Rick Scott's "perpetual campaign"
"Florida’s governor is still collecting donations from special interests with a stake in legislation, even though he’s term-limited from running for governor again." "The perpetual campaign of Gov. Rick Scott."
Desperate for a story
Desperate for a story, the New York Times gives us this claptrap: "They use words like 'historic' and 'charismatic,' phrases like 'great potential' and 'million-dollar smile.' They notice audience members moved to tears by an American-dream-come-true success story. When they look at the cold, hard political math, they get uneasy." "A Hillary Clinton Match-Up With Marco Rubio Is a Scary Thought for Democrats."
And then there's this: "GOP has tough road appealing to Florida Jewish voters."
"Tale of Two Justices"
Scott Maxwell: "In March, Attorney General Pam Bondi announced she had nailed someone for Medicaid fraud."
The culprit was a 49-year-old home-health worker from dirt-poor Gadsden County, accused of bilking the state out of $13,000."A few years earlier, the state accused three hospitals of bilking the Medicaid system as well … only this time, it involved millions."
For her crime, Melissa Letica Simmons was ordered to spend six months behind bars — and repay all the money she stole from taxpayers.
Six months. For $13,000.
Yet no one was criminally prosecuted. Or even ordered to repay all the money. Instead the hospitals settled — without admitting wrongdoing — and repay taxpayers pennies on the dollars. . . ."Health-care fraud: Little guys get jail; big guys get deals."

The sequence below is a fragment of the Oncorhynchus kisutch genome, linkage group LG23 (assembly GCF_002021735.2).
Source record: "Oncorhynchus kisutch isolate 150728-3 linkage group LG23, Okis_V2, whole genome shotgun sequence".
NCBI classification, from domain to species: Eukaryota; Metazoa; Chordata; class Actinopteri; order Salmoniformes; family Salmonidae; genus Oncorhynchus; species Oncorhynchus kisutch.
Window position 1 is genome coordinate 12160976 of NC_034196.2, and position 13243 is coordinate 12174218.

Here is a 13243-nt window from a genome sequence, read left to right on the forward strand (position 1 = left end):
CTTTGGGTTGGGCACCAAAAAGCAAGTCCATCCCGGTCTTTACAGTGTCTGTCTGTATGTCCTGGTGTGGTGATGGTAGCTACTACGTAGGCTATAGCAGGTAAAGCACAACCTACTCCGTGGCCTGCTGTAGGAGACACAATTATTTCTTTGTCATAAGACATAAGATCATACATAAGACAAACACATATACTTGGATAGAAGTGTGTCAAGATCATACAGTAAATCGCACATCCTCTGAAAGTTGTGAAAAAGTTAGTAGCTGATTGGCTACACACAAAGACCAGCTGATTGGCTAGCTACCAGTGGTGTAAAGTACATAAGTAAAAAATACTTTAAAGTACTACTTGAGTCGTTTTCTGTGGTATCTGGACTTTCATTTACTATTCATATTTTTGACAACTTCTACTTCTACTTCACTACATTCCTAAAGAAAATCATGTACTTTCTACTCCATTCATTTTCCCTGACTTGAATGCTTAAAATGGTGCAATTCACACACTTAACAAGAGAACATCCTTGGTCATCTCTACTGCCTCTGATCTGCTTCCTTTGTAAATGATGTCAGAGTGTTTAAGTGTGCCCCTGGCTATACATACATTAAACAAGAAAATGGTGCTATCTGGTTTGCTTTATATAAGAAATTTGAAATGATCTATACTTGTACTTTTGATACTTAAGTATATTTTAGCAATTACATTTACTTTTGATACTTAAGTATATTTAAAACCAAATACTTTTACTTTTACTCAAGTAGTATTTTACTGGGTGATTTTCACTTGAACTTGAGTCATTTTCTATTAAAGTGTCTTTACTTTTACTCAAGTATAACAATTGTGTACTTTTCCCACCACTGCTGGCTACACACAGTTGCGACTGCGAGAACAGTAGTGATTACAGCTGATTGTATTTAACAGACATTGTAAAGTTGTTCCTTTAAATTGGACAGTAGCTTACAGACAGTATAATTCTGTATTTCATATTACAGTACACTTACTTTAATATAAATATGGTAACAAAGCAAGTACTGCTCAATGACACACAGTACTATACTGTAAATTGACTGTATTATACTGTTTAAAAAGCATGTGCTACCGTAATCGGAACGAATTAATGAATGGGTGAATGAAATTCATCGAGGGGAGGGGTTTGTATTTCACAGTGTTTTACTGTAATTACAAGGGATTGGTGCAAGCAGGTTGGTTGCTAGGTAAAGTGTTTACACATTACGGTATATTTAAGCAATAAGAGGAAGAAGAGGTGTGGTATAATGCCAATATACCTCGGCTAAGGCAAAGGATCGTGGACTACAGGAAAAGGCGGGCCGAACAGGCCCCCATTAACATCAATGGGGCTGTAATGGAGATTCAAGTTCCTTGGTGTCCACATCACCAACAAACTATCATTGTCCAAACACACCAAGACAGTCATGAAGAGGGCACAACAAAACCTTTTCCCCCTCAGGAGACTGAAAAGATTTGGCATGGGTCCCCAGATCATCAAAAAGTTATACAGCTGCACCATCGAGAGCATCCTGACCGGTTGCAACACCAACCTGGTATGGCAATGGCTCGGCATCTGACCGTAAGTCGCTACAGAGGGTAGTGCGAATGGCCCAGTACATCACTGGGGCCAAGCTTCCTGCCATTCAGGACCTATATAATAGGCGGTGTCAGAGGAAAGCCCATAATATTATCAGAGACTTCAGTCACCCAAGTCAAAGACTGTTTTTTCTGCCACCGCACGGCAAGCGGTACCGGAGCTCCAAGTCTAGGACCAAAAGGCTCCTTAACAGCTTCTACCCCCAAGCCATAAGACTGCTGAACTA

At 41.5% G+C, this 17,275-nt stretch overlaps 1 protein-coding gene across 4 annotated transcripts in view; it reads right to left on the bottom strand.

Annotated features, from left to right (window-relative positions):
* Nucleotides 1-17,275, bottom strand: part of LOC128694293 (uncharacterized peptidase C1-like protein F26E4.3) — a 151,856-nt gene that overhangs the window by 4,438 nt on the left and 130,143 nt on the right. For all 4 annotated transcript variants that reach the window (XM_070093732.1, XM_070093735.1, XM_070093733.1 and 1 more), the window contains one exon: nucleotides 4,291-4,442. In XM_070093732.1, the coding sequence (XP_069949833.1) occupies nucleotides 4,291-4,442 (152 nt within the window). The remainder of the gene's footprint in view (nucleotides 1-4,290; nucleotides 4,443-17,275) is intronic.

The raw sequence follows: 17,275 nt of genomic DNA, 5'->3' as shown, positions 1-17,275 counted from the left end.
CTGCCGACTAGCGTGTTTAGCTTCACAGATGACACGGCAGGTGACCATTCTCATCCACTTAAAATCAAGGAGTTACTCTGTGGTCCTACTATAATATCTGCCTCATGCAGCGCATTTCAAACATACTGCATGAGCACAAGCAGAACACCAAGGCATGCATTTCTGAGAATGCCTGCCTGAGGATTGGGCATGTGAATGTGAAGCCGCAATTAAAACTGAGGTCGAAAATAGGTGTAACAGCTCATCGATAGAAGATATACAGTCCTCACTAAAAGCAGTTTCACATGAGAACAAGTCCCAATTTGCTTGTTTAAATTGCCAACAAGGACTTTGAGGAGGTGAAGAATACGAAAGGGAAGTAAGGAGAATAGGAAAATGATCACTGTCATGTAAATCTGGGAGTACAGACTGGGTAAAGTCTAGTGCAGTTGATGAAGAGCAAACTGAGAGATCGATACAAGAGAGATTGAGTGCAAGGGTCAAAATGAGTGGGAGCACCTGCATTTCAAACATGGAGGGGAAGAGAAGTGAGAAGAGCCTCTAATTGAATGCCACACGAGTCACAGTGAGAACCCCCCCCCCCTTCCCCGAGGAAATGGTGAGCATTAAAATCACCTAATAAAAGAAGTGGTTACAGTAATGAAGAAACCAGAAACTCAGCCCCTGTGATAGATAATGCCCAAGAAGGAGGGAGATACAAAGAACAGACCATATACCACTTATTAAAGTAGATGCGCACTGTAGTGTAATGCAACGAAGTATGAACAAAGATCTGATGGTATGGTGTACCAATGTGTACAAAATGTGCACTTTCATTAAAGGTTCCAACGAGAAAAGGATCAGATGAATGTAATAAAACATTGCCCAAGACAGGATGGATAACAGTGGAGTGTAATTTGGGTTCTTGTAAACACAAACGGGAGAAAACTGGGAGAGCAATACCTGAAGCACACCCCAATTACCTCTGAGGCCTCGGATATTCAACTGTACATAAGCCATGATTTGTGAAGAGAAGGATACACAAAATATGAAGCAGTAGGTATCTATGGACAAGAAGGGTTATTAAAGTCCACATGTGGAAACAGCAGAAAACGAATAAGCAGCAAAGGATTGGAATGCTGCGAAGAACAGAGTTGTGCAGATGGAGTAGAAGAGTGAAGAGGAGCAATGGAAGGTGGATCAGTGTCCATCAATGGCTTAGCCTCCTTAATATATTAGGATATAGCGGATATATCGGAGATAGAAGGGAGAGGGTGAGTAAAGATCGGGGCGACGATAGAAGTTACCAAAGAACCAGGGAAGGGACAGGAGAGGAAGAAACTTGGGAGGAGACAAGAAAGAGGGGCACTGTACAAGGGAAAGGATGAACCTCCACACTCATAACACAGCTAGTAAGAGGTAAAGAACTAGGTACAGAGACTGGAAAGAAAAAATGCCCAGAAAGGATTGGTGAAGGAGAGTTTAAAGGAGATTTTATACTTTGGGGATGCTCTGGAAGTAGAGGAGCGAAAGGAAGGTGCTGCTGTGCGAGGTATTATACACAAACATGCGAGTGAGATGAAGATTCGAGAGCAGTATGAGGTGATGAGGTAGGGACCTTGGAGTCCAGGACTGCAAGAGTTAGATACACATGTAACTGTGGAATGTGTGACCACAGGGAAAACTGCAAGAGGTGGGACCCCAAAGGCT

This, my friends, is the Tale of Two Justices. The small-time thieves get prison sentences. The big-time thieves get deals.
Propping up the FlaGOP's Tally flop
The Tampa Trib does its best to prop up the FlaGOPs nevervending Tallahassee flop. They write, "Here is what you usually read about the Florida Legislature’s dispute over Medicaid:"
The House leadership refuses to expand Medicaid as called for under the Affordable Care Act while Senate leaders want to comply with Obamacare."A conservative plan to help the uninsured."
That interpretation does not do justice to the Senate’s position, which by no means is meekly going along with Washington’s dictates.
The Senate is trying to protect Florida taxpayers while also addressing the needs of the working poor. It offers a plan that is more fiscally responsible — and conservative — than doing nothing.
Non-traditional public sector candidates
Marijuana scares Florida lawmakers
Bill Cotterell: "Usually, if 58 percent of the voters say they want something done, Florida legislators will do it."
And if they see something coming at them, the politically smart thing for legislators is to hurry up and do it themselves before the issue runs over them. Even if it’s something they don’t want to do, they’ll usually work out some half measure before the public imposes its undiluted will at the polls."Marijuana, even medical, still scares Florida lawmakers."
And when the issue is something that’s proved beneficial in about half of the states, Florida usually gets on board in a few years. There’s safety in numbers.
But there must be Usually, if 58 percent of the voters say they want something done, Florida legislators will do it.